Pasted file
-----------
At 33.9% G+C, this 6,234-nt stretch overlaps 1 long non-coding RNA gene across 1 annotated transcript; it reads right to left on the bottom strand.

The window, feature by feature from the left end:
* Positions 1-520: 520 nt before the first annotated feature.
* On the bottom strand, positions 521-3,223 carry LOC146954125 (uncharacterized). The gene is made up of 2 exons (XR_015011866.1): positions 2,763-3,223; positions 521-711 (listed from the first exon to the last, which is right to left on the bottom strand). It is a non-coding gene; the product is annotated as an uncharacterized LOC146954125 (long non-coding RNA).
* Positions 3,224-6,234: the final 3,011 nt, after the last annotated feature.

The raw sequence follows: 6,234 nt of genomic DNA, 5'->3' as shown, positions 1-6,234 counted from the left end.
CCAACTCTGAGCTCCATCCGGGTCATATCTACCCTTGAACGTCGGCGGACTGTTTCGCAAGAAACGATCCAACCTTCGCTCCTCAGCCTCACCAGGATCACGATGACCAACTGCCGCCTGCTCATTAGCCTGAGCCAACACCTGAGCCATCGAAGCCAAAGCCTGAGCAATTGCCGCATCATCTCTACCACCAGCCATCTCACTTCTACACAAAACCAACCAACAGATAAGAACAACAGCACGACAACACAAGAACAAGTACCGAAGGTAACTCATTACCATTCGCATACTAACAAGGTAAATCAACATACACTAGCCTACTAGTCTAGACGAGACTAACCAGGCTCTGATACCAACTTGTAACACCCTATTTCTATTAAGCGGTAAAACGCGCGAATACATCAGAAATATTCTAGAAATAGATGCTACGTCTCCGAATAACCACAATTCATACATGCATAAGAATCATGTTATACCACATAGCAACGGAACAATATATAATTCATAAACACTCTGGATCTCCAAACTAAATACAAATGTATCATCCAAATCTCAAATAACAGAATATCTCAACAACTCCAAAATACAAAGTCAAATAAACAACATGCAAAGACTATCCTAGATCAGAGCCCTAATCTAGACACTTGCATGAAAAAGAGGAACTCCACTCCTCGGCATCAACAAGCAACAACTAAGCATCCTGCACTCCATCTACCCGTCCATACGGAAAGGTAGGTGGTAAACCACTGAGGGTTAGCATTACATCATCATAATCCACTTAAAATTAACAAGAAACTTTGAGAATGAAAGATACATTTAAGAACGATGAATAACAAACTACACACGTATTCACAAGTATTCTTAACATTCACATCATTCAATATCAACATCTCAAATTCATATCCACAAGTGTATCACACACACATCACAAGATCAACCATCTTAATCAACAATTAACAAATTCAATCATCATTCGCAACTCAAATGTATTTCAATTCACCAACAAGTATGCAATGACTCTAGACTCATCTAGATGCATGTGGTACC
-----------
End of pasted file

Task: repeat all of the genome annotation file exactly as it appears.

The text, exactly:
At 33.9% G+C, this 6,234-nt stretch overlaps 1 long non-coding RNA gene across 1 annotated transcript; it reads right to left on the bottom strand.

The window, feature by feature from the left end:
* Positions 1-520: 520 nt before the first annotated feature.
* On the bottom strand, positions 521-3,223 carry LOC146954125 (uncharacterized). The gene is made up of 2 exons (XR_015011866.1): positions 2,763-3,223; positions 521-711 (listed from the first exon to the last, which is right to left on the bottom strand). It is a non-coding gene; the product is annotated as an uncharacterized LOC146954125 (long non-coding RNA).
* Positions 3,224-6,234: the final 3,011 nt, after the last annotated feature.

The raw sequence follows: 6,234 nt of genomic DNA, 5'->3' as shown, positions 1-6,234 counted from the left end.
CCAACTCTGAGCTCCATCCGGGTCATATCTACCCTTGAACGTCGGCGGACTGTTTCGCAAGAAACGATCCAACCTTCGCTCCTCAGCCTCACCAGGATCACGATGACCAACTGCCGCCTGCTCATTAGCCTGAGCCAACACCTGAGCCATCGAAGCCAAAGCCTGAGCAATTGCCGCATCATCTCTACCACCAGCCATCTCACTTCTACACAAAACCAACCAACAGATAAGAACAACAGCACGACAACACAAGAACAAGTACCGAAGGTAACTCATTACCATTCGCATACTAACAAGGTAAATCAACATACACTAGCCTACTAGTCTAGACGAGACTAACCAGGCTCTGATACCAACTTGTAACACCCTATTTCTATTAAGCGGTAAAACGCGCGAATACATCAGAAATATTCTAGAAATAGATGCTACGTCTCCGAATAACCACAATTCATACATGCATAAGAATCATGTTATACCACATAGCAACGGAACAATATATAATTCATAAACACTCTGGATCTCCAAACTAAATACAAATGTATCATCCAAATCTCAAATAACAGAATATCTCAACAACTCCAAAATACAAAGTCAAATAAACAACATGCAAAGACTATCCTAGATCAGAGCCCTAATCTAGACACTTGCATGAAAAAGAGGAACTCCACTCCTCGGCATCAACAAGCAACAACTAAGCATCCTGCACTCCATCTACCCGTCCATACGGAAAGGTAGGTGGTAAACCACTGAGGGTTAGCATTACATCATCATAATCCACTTAAAATTAACAAGAAACTTTGAGAATGAAAGATACATTTAAGAACGATGAATAACAAACTACACACGTATTCACAAGTATTCTTAACATTCACATCATTCAATATCAACATCTCAAATTCATATCCACAAGTGTATCACACACACATCACAAGATCAACCATCTTAATCAACAATTAACAAATTCAATCATCATTCGCAACTCAAATGTATTTCAATTCACCAACAAGTATGCAATGACTCTAGACTCATCTAGATGCATGTGGTACC